KT's Corner #4 Print E-mail
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KT's Corner #4

Missing Notes for No Apparent Reason?

One of the most common occurrences of this is near the beginning of “In the Mood” - the dreaded third note for the trumpets. This note is so commonly missed that whenever the entire section plays it without a frack, they are gleefully surprised!

The reason that this note is so often missed is not because the players are thinking too hard about the third note, but rather that they are not thinking about the first note.

Here’s the secret: Concentrate on nailing the first note (3rd line D). Get ALL of it, as if it was the only note to play, fully engaged in the sound and energy, chops buzzing rim to rim. This is the equivalent of driving in the “power band” with high RPM. Your engine is ready to respond to sudden demands. If you enter in this way, it is very likely that the higher Bb will pop out clean and with a good sound.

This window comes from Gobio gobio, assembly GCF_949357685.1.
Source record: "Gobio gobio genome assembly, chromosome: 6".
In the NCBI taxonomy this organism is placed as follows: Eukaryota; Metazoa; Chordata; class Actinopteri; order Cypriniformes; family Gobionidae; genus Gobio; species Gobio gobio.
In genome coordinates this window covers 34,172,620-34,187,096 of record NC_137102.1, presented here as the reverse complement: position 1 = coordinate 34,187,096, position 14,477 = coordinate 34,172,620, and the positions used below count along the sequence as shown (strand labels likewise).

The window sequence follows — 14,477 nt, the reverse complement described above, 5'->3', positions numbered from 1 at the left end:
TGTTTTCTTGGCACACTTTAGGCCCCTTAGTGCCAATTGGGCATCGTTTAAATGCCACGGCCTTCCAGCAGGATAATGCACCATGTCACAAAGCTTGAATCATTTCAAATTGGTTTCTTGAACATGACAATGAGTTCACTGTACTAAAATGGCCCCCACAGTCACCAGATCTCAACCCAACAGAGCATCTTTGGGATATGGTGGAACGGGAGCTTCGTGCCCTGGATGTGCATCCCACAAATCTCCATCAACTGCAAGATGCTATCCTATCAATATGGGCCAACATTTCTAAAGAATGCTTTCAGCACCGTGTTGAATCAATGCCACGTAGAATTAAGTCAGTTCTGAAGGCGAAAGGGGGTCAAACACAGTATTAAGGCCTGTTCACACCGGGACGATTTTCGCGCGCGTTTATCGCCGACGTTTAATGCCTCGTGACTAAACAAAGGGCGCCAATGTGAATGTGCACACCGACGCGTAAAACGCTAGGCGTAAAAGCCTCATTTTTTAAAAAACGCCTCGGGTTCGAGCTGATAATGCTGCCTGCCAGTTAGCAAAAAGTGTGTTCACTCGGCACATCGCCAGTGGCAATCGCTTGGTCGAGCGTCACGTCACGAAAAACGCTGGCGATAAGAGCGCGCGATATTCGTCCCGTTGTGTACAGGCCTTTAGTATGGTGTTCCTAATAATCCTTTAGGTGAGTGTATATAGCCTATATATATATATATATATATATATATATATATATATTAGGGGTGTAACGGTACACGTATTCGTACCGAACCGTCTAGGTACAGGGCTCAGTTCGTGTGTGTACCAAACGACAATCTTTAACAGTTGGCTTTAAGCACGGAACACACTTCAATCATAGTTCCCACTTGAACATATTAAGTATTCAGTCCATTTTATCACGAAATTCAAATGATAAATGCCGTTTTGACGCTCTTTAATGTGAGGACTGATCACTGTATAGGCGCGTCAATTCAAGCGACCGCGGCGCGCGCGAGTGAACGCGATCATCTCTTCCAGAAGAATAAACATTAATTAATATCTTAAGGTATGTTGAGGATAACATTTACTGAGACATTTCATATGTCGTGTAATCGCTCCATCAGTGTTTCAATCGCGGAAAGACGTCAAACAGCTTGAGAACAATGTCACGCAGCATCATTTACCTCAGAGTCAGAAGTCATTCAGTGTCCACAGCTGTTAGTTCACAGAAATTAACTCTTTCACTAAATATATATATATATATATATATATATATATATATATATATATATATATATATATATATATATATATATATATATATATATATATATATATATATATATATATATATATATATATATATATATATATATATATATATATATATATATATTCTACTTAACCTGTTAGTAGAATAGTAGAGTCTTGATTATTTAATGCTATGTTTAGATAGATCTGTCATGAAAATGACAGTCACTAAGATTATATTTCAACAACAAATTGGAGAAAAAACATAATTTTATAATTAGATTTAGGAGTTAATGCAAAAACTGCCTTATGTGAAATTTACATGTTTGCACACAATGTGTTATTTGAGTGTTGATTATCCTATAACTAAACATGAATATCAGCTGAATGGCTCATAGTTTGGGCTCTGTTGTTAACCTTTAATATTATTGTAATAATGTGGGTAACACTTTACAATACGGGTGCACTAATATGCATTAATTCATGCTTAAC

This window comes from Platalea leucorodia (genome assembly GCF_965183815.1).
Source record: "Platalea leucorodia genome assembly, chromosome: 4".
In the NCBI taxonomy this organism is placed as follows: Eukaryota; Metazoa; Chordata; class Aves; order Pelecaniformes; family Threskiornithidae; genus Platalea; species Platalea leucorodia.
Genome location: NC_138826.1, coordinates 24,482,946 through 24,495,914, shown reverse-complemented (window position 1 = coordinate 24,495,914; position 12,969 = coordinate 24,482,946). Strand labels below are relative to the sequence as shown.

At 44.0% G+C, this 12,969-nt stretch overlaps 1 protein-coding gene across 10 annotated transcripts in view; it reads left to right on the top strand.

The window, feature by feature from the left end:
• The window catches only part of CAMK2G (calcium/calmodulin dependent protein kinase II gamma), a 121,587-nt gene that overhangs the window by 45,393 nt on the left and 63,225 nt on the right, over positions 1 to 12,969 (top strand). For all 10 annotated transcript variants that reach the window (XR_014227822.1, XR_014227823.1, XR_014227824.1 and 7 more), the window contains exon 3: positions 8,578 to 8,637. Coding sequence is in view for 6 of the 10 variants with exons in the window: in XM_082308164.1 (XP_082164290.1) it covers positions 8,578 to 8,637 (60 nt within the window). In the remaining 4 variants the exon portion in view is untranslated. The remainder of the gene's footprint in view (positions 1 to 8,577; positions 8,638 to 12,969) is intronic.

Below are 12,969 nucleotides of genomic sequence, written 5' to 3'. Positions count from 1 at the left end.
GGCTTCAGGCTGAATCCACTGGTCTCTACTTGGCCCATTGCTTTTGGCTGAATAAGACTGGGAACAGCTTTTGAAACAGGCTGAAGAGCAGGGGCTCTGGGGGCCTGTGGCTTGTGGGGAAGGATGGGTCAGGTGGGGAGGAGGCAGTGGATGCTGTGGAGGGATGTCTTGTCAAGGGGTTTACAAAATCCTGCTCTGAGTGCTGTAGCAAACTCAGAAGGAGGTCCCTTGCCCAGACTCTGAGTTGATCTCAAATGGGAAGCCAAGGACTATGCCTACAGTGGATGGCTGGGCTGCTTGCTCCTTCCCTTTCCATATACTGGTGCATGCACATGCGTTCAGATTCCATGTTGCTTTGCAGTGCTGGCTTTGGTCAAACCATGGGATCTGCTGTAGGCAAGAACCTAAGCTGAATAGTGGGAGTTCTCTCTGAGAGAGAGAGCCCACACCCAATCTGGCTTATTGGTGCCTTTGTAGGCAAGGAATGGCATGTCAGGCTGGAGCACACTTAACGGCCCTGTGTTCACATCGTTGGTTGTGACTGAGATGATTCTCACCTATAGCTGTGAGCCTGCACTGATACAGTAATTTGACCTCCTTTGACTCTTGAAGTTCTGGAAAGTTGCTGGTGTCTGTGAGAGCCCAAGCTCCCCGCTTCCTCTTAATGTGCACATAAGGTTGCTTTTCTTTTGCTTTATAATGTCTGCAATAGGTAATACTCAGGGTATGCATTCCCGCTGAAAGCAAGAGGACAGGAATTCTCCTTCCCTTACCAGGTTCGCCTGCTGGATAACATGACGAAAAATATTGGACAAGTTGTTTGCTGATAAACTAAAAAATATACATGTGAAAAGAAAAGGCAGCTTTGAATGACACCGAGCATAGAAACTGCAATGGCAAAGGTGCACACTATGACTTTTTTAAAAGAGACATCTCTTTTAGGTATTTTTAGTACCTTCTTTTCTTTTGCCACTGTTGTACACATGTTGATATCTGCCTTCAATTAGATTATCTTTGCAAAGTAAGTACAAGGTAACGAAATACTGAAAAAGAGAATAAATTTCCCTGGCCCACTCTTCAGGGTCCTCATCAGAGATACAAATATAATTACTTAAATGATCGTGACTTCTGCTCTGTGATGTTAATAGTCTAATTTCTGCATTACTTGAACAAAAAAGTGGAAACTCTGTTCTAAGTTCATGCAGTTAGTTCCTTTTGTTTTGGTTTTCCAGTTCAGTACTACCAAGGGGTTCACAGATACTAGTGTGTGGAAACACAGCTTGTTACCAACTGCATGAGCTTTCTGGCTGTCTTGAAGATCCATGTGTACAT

This same thing has happened to may players while playing Taps. When anyone asks me for advice on performing Taps, I always tell them “Clear you mind of all thoughts and concentrate wholly on the first note; make it full and beautiful. If it takes a few seconds to get there, take the time before advancing to the second note. When you hear the rewarding sound that happens with full engagement, the rest of your performance will go off without a flaw.

Another problematic time is while sight reading during a performance. It is very tempting to keep looking ahead to see what’s coming up. These “peeks” are better done during long rests or at other opportunities when you are not actually playing. The way to miss fewer notes is to play in real time. That is, looking and thinking about the note that you are actually playing rather than further down the staff.

I have to keep reminding myself about these concepts to avoid embarrassing but preventable gaffs. Hopefully they may help some of us clean up the environment by missing less notes!